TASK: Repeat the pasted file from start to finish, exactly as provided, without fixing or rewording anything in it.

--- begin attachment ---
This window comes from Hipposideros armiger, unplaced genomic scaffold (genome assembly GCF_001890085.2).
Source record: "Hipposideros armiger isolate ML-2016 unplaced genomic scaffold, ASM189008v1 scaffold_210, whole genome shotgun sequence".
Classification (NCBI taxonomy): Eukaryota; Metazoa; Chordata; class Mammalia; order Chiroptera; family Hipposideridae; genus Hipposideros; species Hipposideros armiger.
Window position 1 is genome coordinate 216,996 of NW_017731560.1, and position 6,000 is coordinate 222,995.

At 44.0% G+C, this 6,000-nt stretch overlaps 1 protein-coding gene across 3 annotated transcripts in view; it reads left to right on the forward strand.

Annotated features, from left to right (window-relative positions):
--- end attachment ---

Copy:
This window comes from Hipposideros armiger, unplaced genomic scaffold (genome assembly GCF_001890085.2).
Source record: "Hipposideros armiger isolate ML-2016 unplaced genomic scaffold, ASM189008v1 scaffold_210, whole genome shotgun sequence".
Classification (NCBI taxonomy): Eukaryota; Metazoa; Chordata; class Mammalia; order Chiroptera; family Hipposideridae; genus Hipposideros; species Hipposideros armiger.
Window position 1 is genome coordinate 216,996 of NW_017731560.1, and position 6,000 is coordinate 222,995.

At 44.0% G+C, this 6,000-nt stretch overlaps 1 protein-coding gene across 3 annotated transcripts in view; it reads left to right on the forward strand.

Annotated features, from left to right (window-relative positions):